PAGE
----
As the end of the year and two months of holiday madness looms closer, many locals will put in a big angling effort during November. Angling pressure will increase dramatically and very quickly from early December onwards, so this month is a fantastic time to hit the water.
The summer species are well and truly active by this time of year. My nemesis, the evil dog tooth bream will be terrorizing unwary anglers by way of grab-and-run tactics and hiding in dark, gloomy hideouts. Also known as mangrove jack, these brutish fish will take lure, fly, fresh and live baits and they are widespread throughout the system.
A known structure dweller, these fiery red fish rarely venture far from their chosen lair during the day. As darkness sets in, jacks will head out to hunt and will often wait in ambush to smash careless baitfish that swim too close. So, working out where to place your offering is critical in terms of success.
Blind casting into mid water will rarely bring results. Blind trolling over featureless territory will be just as unsuccessful. Structure means mangrove roots, fallen trees, bridge pylons, rocks wall and rock bars. Fish these areas when there is some movement in the water, particularly dawn or dusk and your chances of tangling with a toothy jack will increase dramatically.
I like positively buoyant bibbed minnows and will always tie one on before selecting a soft plastic. These lures can be worked deep into the structure and allowed to slowly float up through the water column. Tiny twitches here and there may induce an attack from a jack, so hang on tight and be ready for battle.
Jacks will often belt a lure on the turn. So, by the time you register that your lure has taken a belt the jack is already heading back to its oyster encrusted hidey hole. Unfortunately this often results in frayed leaders and frayed nerves! So your choice of terminal tackle and leader needs to be adequate, but not too heavy.
Drifting a live bait into likely structure is another great way to tempt jacks. Some bait fishers prefer a smelly tarpon fillet to attract hem. I have not tried this bait and probably wont bother, but apparently the smell and oily nature of the flesh is undeniably attractive to mangrove jacks and doubtlessly other species as well.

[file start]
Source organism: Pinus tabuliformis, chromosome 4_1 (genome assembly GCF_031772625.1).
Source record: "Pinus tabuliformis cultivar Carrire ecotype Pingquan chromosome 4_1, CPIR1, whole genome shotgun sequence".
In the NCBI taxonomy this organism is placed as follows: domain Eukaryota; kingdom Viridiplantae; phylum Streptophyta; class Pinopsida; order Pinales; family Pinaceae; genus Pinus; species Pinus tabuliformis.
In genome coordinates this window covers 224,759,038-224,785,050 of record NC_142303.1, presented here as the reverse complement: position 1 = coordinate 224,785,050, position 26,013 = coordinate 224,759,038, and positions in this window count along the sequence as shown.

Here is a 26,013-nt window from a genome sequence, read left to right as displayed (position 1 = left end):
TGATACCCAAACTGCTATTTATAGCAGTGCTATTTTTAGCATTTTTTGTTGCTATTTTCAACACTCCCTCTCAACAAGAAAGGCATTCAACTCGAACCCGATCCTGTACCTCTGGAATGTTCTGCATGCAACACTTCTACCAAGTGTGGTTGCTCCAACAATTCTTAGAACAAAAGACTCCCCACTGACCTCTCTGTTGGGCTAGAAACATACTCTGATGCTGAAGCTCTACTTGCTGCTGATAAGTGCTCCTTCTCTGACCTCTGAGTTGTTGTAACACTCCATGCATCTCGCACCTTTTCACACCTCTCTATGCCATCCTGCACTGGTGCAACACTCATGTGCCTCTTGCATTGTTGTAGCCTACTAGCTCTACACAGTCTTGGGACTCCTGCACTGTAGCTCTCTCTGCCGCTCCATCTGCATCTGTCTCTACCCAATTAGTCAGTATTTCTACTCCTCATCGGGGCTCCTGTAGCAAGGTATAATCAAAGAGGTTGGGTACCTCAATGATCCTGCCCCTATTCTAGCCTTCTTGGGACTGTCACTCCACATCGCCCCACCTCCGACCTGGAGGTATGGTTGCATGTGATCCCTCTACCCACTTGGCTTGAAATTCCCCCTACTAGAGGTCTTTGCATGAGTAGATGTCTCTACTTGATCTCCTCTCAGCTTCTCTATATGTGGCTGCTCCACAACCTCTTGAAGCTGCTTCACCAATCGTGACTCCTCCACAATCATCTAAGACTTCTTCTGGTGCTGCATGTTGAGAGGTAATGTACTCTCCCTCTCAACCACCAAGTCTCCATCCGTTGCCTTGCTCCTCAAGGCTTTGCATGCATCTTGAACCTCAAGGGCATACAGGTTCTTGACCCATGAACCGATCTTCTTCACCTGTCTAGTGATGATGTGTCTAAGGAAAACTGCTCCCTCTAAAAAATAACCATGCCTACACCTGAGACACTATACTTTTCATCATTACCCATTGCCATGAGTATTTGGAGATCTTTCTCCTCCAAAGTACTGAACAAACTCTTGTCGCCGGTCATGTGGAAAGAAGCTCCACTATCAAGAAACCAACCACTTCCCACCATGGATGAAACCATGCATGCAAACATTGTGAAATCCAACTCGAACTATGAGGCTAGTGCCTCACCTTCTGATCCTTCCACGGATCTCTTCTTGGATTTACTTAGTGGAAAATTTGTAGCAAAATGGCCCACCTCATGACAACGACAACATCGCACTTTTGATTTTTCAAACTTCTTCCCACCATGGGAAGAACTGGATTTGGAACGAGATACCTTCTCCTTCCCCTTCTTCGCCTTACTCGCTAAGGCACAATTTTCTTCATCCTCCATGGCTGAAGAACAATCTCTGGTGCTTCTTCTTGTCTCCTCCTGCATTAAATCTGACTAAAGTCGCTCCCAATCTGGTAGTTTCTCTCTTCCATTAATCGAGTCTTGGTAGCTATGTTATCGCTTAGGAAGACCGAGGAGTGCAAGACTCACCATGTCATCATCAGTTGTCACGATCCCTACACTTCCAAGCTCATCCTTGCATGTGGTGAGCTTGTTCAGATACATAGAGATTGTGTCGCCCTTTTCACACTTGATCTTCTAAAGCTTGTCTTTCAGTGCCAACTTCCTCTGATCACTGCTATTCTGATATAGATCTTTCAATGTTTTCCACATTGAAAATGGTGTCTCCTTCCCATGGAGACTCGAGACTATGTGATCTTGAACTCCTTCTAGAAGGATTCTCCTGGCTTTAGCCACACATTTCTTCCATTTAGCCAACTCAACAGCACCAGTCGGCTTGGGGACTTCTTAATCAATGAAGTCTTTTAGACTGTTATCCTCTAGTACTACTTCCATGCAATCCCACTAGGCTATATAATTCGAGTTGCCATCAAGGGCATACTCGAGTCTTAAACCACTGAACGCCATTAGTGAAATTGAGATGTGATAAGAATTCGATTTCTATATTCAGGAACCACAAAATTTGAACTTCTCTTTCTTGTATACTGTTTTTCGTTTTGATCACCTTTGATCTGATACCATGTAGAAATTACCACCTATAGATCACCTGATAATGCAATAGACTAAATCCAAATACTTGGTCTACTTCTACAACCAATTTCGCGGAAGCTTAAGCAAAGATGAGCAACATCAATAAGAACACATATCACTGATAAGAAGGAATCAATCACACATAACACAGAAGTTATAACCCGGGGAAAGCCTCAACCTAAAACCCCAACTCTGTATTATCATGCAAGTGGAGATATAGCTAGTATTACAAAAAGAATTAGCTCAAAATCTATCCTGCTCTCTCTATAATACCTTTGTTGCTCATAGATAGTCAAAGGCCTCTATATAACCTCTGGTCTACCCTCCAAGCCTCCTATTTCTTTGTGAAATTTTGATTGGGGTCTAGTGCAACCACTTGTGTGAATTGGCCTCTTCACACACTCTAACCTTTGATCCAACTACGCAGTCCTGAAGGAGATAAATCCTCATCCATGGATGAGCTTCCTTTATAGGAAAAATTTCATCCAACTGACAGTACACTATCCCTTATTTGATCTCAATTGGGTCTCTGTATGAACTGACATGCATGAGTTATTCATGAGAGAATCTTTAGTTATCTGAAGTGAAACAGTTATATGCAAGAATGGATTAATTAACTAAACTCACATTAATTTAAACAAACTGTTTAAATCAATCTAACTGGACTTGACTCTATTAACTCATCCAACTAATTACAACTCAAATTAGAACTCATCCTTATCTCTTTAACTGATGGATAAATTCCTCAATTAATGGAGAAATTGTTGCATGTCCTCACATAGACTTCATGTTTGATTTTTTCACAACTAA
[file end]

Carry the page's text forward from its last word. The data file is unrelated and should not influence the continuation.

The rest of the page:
Flathead will be all through the Noosa River and the run-out tide is the best time to target them. Trolling and drifting with live baits or pilchards and casting plastics into likely flathead haunts will deliver the goods.
Bouncing a big plastic along the bottom, particularly adjacent to weed beds or drop-offs will bring strikes from big flatties. Summer is their spawning time so keep a few smaller specimens for the family chef and release any of the larger henfish that you might encounter to continue making babies.
Offshore there are opportunities galore. When the wind and seas allow the closer in reefs are all very much worth a visit. Little Halls Reef is very close to the infamous bar and it can deliver excellent sweetlip, particularly after rain.
The vast North Reef generally yields quality cobia and jew during November, especially for those that use live baits. Sunshine is a good bet for snapper, sweetlip and the delectable coral trout whilst further offshore the Barwon Banks and the Hards will deliver snapper, pearl perch, Moses perch, a few red emperor and mahi mahi.
The reefs up at Double Island Point are worth the run up the coast, or you could even tow the boat up to Tin Can Bay ‑ but you would then need to negotiate the Wide Bay Bar, which makes our version at the mouth of the Noosa River look very tame indeed. This area produces all manner of reef fish as well as the possibility of a few early mackerel, mahi mahi and cobia.Reads: 1824